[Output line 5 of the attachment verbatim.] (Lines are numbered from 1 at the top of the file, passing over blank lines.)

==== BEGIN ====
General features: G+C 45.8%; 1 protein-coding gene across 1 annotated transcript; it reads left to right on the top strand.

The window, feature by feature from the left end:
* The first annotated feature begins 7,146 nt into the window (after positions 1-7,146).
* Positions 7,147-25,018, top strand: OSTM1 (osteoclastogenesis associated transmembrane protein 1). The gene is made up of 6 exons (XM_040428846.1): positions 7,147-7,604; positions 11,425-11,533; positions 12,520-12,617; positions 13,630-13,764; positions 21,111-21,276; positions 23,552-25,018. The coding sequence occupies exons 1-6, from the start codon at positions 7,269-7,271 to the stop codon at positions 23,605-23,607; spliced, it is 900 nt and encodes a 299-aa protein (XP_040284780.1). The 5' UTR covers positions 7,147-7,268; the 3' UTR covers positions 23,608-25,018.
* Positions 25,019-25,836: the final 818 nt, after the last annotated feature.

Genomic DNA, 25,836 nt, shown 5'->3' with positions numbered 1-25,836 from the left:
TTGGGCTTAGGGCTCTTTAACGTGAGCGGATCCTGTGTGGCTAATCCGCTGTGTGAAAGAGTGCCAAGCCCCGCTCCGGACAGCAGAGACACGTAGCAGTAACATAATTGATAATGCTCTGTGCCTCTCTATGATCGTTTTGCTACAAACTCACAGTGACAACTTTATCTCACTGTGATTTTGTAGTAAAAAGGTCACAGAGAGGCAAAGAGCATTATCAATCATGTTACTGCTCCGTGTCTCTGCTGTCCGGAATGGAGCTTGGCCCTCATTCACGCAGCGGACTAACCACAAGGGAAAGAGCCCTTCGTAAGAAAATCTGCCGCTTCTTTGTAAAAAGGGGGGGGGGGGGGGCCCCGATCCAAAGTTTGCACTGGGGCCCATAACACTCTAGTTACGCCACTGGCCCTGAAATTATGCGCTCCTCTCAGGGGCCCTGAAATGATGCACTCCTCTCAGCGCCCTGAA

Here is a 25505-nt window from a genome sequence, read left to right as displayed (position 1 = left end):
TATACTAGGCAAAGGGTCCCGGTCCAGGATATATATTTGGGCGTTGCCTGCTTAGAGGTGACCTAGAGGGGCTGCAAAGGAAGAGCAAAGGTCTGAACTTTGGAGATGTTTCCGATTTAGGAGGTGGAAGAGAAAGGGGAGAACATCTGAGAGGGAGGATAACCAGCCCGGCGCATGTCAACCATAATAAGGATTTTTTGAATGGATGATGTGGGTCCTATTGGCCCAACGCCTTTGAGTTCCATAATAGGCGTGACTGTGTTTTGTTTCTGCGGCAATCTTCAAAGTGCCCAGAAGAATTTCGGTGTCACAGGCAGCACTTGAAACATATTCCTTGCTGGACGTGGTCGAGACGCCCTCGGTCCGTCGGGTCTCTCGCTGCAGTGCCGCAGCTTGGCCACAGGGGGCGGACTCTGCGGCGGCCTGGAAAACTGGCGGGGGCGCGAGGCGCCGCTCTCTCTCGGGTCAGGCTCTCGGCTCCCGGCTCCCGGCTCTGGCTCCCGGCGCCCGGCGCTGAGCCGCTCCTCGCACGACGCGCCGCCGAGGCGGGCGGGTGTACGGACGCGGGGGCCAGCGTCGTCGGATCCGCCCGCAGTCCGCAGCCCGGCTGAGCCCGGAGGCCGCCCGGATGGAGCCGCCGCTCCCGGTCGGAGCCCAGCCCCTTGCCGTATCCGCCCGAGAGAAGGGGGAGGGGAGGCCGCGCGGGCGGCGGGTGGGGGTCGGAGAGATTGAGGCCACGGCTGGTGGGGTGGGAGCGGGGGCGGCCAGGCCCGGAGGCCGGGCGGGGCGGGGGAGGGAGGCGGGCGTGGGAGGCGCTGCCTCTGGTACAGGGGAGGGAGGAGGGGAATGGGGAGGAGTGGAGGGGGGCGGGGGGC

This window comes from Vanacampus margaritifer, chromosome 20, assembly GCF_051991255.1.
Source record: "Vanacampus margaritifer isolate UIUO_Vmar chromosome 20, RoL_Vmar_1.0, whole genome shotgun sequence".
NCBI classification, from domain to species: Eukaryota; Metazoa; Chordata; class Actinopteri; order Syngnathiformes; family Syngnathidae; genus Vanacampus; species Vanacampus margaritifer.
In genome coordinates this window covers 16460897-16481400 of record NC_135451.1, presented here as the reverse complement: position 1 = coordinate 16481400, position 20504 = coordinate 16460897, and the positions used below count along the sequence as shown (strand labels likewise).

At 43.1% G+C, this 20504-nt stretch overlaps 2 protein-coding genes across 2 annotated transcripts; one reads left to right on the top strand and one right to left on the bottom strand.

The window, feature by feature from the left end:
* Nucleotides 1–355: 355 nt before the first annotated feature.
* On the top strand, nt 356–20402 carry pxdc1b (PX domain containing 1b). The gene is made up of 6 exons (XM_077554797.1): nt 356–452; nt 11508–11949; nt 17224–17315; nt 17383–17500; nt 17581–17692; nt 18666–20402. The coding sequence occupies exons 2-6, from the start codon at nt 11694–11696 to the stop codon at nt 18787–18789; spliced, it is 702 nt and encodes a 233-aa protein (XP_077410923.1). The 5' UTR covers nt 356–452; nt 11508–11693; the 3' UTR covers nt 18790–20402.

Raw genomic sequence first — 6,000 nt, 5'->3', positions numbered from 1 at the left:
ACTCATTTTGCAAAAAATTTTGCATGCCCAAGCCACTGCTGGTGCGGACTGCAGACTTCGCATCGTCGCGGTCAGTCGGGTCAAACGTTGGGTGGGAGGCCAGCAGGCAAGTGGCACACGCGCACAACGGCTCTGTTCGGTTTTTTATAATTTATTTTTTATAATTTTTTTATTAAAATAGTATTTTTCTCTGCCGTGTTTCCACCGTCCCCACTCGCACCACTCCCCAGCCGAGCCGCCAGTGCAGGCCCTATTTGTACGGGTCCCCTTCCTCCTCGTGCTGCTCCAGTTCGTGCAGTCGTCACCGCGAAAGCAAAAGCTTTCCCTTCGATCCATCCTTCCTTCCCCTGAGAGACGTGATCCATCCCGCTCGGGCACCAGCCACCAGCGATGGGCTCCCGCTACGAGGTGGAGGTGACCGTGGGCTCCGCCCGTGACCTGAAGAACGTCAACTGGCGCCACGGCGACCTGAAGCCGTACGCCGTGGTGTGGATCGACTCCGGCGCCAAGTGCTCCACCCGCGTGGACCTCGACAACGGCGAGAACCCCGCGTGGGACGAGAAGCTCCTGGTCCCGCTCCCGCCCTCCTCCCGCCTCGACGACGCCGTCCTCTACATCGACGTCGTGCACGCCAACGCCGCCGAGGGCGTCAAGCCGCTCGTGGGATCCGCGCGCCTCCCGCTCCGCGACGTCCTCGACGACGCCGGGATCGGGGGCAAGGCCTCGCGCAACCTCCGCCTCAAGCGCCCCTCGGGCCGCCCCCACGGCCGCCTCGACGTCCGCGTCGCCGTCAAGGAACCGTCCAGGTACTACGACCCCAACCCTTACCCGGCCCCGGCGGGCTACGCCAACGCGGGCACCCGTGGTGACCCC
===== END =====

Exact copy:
* Positions 25,019-25,836: the final 818 nt, after the last annotated feature.